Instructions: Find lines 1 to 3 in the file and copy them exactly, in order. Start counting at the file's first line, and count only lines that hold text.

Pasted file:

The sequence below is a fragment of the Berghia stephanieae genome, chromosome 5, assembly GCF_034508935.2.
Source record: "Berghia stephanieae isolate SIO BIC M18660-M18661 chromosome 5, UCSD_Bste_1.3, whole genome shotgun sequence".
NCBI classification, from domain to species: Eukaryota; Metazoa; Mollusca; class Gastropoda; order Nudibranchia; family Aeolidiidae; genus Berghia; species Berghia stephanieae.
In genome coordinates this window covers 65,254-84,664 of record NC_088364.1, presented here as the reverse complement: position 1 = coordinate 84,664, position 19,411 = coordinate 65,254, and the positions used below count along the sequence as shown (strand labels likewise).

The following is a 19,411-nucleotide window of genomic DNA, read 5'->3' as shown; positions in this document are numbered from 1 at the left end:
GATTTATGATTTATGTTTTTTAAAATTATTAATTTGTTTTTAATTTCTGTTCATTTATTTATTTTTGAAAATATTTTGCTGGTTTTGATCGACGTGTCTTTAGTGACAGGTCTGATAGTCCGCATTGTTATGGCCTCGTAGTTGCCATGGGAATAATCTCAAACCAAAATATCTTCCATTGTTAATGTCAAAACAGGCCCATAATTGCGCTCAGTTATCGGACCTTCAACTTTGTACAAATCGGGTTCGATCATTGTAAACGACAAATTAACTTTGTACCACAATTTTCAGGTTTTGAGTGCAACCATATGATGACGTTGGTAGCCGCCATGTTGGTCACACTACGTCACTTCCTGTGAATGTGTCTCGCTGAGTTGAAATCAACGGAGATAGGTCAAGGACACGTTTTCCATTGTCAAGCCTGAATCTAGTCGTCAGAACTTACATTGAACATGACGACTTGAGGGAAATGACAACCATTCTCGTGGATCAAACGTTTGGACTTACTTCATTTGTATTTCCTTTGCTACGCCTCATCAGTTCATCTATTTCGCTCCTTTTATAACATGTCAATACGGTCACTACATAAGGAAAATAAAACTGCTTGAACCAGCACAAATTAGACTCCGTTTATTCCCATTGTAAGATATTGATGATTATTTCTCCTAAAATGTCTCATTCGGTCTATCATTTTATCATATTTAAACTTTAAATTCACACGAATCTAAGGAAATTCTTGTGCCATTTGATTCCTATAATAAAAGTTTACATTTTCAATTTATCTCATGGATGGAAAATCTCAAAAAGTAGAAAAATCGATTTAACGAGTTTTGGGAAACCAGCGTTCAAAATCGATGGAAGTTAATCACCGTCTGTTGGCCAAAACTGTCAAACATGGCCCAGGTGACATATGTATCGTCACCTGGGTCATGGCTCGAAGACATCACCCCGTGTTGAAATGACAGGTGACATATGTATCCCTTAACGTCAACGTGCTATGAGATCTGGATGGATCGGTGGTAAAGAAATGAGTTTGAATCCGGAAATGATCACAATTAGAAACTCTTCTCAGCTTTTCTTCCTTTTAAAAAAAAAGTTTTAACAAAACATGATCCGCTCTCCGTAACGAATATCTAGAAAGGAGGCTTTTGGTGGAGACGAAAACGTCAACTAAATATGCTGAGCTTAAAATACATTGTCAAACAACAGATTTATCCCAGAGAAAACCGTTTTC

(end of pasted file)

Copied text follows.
The sequence below is a fragment of the Berghia stephanieae genome, chromosome 5, assembly GCF_034508935.2.
Source record: "Berghia stephanieae isolate SIO BIC M18660-M18661 chromosome 5, UCSD_Bste_1.3, whole genome shotgun sequence".
NCBI classification, from domain to species: Eukaryota; Metazoa; Mollusca; class Gastropoda; order Nudibranchia; family Aeolidiidae; genus Berghia; species Berghia stephanieae.